Management accountants are seen as the "value-creators" amongst the accountants. They are more concerned with forward-looking and taking decisions that will affect the future of the organization, than in the historical recording and compliance aspects of the profession. Management accounting knowledge and experience can be obtained from varied fields and functions within an organization, such as information management, efficiency auditing, valuation and logistics. In 2014 CIMA created the Global Management Accounting Principles; the result of research from across 20 countries in five continents, the principles aim to guide best practice in the discipline. Management accounting information differs from financial accountancy information in several ways: while shareholders and public regulators use publicly reported financial accountancy, only managers within the organization use the confidential management accounting information while financial accountancy information is historical, management accounting information is forward-looking.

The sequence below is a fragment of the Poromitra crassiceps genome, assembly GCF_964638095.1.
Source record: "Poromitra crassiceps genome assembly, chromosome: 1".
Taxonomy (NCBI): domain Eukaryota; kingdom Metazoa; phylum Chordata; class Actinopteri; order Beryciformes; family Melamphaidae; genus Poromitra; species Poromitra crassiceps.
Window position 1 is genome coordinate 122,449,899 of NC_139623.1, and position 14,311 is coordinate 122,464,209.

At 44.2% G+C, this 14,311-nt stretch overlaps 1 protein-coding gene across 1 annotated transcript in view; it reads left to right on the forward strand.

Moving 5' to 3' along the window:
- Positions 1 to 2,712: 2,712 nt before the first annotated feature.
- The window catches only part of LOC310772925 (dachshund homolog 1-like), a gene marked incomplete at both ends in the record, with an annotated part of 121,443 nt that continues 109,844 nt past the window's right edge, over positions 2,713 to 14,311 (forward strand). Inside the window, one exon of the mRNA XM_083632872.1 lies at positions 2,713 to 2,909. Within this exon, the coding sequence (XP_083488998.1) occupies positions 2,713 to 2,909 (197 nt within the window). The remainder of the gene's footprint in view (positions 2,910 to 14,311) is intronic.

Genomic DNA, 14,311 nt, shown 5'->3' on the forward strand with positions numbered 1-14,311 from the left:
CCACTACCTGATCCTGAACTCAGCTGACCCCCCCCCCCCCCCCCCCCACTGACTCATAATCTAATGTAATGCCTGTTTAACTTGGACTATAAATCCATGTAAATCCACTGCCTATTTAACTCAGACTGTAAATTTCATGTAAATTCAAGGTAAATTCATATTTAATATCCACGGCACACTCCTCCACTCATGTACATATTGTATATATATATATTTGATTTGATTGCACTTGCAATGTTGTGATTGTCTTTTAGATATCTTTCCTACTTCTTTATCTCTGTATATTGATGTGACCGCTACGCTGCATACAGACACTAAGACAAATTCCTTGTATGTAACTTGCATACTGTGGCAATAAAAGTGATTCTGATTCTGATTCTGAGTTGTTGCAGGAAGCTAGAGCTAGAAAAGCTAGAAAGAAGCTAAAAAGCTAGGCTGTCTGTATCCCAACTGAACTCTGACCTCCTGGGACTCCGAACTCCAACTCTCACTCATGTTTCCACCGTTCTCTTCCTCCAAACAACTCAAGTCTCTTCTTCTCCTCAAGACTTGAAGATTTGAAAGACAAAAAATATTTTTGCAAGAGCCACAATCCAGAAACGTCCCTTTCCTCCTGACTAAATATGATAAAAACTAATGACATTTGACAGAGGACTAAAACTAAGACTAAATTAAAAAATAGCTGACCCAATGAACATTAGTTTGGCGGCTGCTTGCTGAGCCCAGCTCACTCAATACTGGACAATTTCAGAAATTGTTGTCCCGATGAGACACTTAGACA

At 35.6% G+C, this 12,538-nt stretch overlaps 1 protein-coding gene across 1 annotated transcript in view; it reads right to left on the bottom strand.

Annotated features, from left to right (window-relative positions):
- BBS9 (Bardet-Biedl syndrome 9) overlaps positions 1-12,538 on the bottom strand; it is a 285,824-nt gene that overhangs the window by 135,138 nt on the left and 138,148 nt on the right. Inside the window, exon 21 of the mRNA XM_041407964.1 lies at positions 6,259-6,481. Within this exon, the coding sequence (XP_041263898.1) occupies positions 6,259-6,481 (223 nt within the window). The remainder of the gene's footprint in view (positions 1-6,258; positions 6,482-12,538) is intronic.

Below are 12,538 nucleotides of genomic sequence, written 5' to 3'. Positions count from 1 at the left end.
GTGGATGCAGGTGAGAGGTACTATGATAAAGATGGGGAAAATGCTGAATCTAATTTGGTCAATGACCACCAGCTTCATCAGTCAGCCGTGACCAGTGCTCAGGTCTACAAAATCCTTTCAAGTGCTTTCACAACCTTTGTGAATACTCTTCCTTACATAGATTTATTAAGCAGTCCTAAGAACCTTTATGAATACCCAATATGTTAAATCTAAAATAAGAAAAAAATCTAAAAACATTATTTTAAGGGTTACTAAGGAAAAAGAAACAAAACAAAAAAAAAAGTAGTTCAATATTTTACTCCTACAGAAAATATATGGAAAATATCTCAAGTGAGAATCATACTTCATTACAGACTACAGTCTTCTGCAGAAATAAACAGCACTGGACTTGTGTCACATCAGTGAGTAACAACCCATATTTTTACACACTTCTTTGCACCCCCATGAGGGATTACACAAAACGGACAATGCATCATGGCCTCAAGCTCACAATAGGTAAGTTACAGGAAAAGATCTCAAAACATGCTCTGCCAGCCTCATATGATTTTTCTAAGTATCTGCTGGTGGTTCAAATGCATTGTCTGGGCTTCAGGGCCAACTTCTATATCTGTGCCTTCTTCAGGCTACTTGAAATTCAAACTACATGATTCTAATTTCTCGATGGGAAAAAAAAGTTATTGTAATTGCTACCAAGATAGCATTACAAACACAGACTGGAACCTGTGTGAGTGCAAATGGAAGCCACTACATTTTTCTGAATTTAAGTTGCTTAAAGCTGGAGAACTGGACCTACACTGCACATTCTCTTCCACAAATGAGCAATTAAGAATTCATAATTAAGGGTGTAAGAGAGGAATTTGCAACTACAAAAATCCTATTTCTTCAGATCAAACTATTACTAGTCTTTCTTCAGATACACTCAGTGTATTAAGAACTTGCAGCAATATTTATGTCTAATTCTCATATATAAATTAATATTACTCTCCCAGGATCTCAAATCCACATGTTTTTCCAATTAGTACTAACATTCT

Focus: Financial accounting focuses on the company as a whole. Management accounting provides detailed and disaggregated information about products, individual activities, plants and tasks; the distinction between traditional and innovative accounting practices is illustrated with the visual timeline of managerial costing approaches presented at the Institute of Management Accountants 2011 Annual Conference. Traditional standard costing, used in cost accounting, dates back to the 1920s and is a central method in management accounting practiced today because it is used for financial statement reporting for the valuation of income statement and balance sheet line items such as cost of goods sold and inventory valuation. Traditional standard costing must comply with accepted accounting principles and aligns itself more with answering financial accounting requirements rather than providing solutions for management accountants. Traditional approaches limit themselves by defining cost behavior only in terms of production or sales volume.